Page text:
Navigating Through Chemo Brain

Does any of this sound familiar? You're halfway through what will be six rounds of chemotherapy when you notice a dense fog rolling over your brain. You grow forgetful. The responsibility of making even small decisions overwhelms you.
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Does any of this sound familiar? You're halfway through what will be six rounds of chemotherapy when you notice a dense fog rolling over your brain. You grow forgetful. The responsibility of making even small decisions overwhelms you. You find multitasking impossible; good luck completing any task at all. Driving shatters your nerves; you're disoriented, no longer sure which direction is home. You lose your keys, your glasses, your cell phone, and realize with a panic that the kids are waiting for you at school. You haven't a clue where you parked your car. You leave water running in the sink and food burning on the stove. You struggle to retrieve words (you know it begins with a "ka" or "ch" sound and it's oh-so-close, right there on the tip of your tongue). Ditto for numbers. You pick up a book and put it down because after the first paragraph, you have no idea what you just read. You avoid social situations because you can't follow the thread of a conversation. And you wonder, what is happening to me?

If you can relate, then chances are you're experiencing what researchers refer to as "cancer or cancer-treatment-related cognitive impairment," also known as, "chemo brain," or as I like to say, "Where the hell is my memory?" You're not alone. In fact, among lymphoma and breast cancer survivors where there's the most data, up to 80 percent of people who undergo chemotherapy report some amount of cognitive impairment. For some, the condition is fleeting. For others, it may last for years.

Undoubtedly you're concerned. So talk to your oncologist and gather as much information as you can. In the meantime, although there is no cure or prevention as yet for chemo brain, here are some strategies that may help:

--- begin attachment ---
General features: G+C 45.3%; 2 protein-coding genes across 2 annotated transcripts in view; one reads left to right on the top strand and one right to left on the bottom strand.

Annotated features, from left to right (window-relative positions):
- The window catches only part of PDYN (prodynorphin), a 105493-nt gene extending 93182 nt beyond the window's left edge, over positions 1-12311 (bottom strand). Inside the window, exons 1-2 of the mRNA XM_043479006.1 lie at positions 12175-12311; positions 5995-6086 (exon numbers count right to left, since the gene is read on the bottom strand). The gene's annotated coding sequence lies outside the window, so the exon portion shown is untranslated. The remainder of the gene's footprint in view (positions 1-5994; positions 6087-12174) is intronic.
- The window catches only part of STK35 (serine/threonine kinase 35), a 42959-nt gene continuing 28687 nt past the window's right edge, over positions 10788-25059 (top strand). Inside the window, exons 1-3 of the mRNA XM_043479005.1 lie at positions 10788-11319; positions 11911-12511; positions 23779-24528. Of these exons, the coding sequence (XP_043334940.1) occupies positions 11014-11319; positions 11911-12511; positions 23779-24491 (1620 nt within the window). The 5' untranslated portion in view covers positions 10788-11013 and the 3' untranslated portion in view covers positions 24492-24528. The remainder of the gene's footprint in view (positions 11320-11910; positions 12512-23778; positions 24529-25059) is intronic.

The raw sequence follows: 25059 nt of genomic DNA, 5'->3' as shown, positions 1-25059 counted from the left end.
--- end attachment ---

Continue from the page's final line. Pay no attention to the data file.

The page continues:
1. Ask for a referral to a neuropsychologist who should be able to evaluate your language, motor, and sensory and visual-spatial skills, as well as how you reason and process information. This is an especially good idea for people who have not yet begun treatment but are worried about the cognitive fallout and want to establish a baseline. Whether you're newly diagnosed or not, a neuropsychologist can monitor you over time and work with you to strengthen any areas of weakness.

  • Seek out emotional support. It's well-established that depression and stress also can cloud memory (neuropsychologists screen for that, too), not to mention that they wreck havoc on your sense of well-being. So do what you can to lighten your emotional load, whether that means joining a support group, practicing meditation or yoga (both fabulous stress-reducers) or consulting with your doctor about the pros and cons of antidepressants.
  • Other prescription drugs may help with focus. Talk to your doctor about Provigil, Ritalin and other stimulant pharmaceuticals.
  • Exercise your body. Swim, walk, join a gym. Physical exercise increases cerebral blood flow and promotes the growth of brain cells. It is probably the number-one best natural stress reducer as well.
  • Exercise your mind. Work at reading that book (even if it takes you three times as long as anyone else), learn a dance routine (in small chunks, if that's what works), try your newspaper's daily crossword puzzle, take up piano, look into some of the commercial cognitive rehabilitation games. The "no-pain, no-gain" adage applies to the mind as well.
  • Eat healthfully. Cut out the junk. Focus on lean proteins and a colorful assortment of vegetables (especially dark leafy greens) and fruits that nourish the brain. Avoid saturated fats (cheese, whole milk, lard, butter, fatty animal products) and trans fats (in some fast foods and baked goods such as pie crusts, donuts, crackers, etc.) that can clog arteries and cause poor blood flow to the brain (there's a reason trans fats are banned in restaurants in a few states). Omega-3 fats are the good guys (wild salmon, fish oil supplements, herring, flaxseeds, chia seeds, walnuts, etc.). Researchers believe they improve mood and protect against inflammation and cognitive decline.
  • Laugh. Laugh a lot. Humor really does help bring the world into focus and that's an especially good thing for people with chemo brain.
  • To learn more about chemo brain, read "Your Brain After Chemo: A Practical Guide to Lifting the Fog and Getting Back Your Focus" by Dan Silverman, MD, PhD, and Idelle Davidson.

    For more by Idelle Davidson, click here.

    For more on chronic conditions, click here.

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